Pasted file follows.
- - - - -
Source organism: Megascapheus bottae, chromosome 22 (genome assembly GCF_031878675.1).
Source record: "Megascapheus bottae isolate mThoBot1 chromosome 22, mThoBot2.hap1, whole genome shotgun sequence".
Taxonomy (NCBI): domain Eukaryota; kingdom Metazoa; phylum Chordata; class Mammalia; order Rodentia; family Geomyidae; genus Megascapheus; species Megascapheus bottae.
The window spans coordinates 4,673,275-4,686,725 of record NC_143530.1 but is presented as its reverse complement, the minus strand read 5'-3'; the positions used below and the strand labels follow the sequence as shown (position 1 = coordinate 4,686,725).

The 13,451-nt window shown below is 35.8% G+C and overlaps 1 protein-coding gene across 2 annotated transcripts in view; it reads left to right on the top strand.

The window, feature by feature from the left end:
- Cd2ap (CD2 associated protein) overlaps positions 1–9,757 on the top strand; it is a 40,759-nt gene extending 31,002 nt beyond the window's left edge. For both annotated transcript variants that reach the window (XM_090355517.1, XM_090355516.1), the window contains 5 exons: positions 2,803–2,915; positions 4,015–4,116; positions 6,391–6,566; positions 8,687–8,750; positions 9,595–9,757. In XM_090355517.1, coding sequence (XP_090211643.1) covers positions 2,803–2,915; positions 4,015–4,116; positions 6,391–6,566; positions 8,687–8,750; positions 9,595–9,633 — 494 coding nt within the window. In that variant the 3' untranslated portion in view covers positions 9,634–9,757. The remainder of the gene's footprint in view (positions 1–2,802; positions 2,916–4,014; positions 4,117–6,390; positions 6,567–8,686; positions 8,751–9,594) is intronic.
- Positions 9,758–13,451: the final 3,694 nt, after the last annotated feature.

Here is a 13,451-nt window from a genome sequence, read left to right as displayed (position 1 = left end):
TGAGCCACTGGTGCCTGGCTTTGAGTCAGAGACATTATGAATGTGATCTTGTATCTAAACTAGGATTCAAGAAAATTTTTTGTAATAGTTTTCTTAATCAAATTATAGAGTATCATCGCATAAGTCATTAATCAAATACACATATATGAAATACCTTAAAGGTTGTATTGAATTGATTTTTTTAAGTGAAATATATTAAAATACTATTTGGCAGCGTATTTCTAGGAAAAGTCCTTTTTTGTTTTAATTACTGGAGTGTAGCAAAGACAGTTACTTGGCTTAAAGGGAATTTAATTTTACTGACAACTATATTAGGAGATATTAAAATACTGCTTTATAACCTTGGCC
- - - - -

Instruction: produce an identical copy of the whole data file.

Source organism: Megascapheus bottae, chromosome 22 (genome assembly GCF_031878675.1).
Source record: "Megascapheus bottae isolate mThoBot1 chromosome 22, mThoBot2.hap1, whole genome shotgun sequence".
Taxonomy (NCBI): domain Eukaryota; kingdom Metazoa; phylum Chordata; class Mammalia; order Rodentia; family Geomyidae; genus Megascapheus; species Megascapheus bottae.
The window spans coordinates 4,673,275-4,686,725 of record NC_143530.1 but is presented as its reverse complement, the minus strand read 5'-3'; the positions used below and the strand labels follow the sequence as shown (position 1 = coordinate 4,686,725).

The 13,451-nt window shown below is 35.8% G+C and overlaps 1 protein-coding gene across 2 annotated transcripts in view; it reads left to right on the top strand.

The window, feature by feature from the left end:
- Cd2ap (CD2 associated protein) overlaps positions 1–9,757 on the top strand; it is a 40,759-nt gene extending 31,002 nt beyond the window's left edge. For both annotated transcript variants that reach the window (XM_090355517.1, XM_090355516.1), the window contains 5 exons: positions 2,803–2,915; positions 4,015–4,116; positions 6,391–6,566; positions 8,687–8,750; positions 9,595–9,757. In XM_090355517.1, coding sequence (XP_090211643.1) covers positions 2,803–2,915; positions 4,015–4,116; positions 6,391–6,566; positions 8,687–8,750; positions 9,595–9,633 — 494 coding nt within the window. In that variant the 3' untranslated portion in view covers positions 9,634–9,757. The remainder of the gene's footprint in view (positions 1–2,802; positions 2,916–4,014; positions 4,117–6,390; positions 6,567–8,686; positions 8,751–9,594) is intronic.
- Positions 9,758–13,451: the final 3,694 nt, after the last annotated feature.

Here is a 13,451-nt window from a genome sequence, read left to right as displayed (position 1 = left end):
TGAGCCACTGGTGCCTGGCTTTGAGTCAGAGACATTATGAATGTGATCTTGTATCTAAACTAGGATTCAAGAAAATTTTTTGTAATAGTTTTCTTAATCAAATTATAGAGTATCATCGCATAAGTCATTAATCAAATACACATATATGAAATACCTTAAAGGTTGTATTGAATTGATTTTTTTAAGTGAAATATATTAAAATACTATTTGGCAGCGTATTTCTAGGAAAAGTCCTTTTTTGTTTTAATTACTGGAGTGTAGCAAAGACAGTTACTTGGCTTAAAGGGAATTTAATTTTACTGACAACTATATTAGGAGATATTAAAATACTGCTTTATAACCTTGGCC